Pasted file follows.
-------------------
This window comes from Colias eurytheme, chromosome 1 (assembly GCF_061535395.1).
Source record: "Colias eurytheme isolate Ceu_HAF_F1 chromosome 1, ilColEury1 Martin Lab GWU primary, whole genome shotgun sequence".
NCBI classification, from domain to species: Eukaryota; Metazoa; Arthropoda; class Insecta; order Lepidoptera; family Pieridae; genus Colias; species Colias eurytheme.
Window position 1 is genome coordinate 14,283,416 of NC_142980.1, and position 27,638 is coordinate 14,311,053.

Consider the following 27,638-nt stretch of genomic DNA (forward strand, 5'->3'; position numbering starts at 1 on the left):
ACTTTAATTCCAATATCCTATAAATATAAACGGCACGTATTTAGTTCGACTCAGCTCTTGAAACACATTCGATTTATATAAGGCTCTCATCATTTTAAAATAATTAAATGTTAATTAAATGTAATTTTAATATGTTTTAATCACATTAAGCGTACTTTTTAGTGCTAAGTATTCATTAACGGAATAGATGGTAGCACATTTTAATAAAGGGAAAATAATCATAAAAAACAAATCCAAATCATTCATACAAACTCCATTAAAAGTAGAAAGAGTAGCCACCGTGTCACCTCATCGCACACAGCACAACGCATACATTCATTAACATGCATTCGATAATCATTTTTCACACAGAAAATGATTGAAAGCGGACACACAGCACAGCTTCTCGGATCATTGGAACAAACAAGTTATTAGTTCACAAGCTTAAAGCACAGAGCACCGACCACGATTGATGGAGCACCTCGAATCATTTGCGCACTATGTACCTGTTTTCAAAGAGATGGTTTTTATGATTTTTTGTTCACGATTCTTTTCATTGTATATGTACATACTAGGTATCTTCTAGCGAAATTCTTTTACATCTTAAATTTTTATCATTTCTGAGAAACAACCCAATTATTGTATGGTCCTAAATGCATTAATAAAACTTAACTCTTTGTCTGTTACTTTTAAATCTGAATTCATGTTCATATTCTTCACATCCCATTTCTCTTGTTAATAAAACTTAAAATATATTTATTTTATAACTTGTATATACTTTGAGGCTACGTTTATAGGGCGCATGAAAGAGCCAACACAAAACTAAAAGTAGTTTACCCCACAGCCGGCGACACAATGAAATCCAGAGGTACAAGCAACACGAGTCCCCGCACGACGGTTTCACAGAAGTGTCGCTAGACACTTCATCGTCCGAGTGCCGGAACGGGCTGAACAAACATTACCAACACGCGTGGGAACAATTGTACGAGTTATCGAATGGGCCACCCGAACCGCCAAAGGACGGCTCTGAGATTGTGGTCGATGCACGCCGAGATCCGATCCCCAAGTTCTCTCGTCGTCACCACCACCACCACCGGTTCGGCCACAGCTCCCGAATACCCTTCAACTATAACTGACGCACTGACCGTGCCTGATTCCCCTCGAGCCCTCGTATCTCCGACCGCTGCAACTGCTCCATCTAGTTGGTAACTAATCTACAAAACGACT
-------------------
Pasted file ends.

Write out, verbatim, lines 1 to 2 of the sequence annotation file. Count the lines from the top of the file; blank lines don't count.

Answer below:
This window comes from Colias eurytheme, chromosome 1 (assembly GCF_061535395.1).
Source record: "Colias eurytheme isolate Ceu_HAF_F1 chromosome 1, ilColEury1 Martin Lab GWU primary, whole genome shotgun sequence".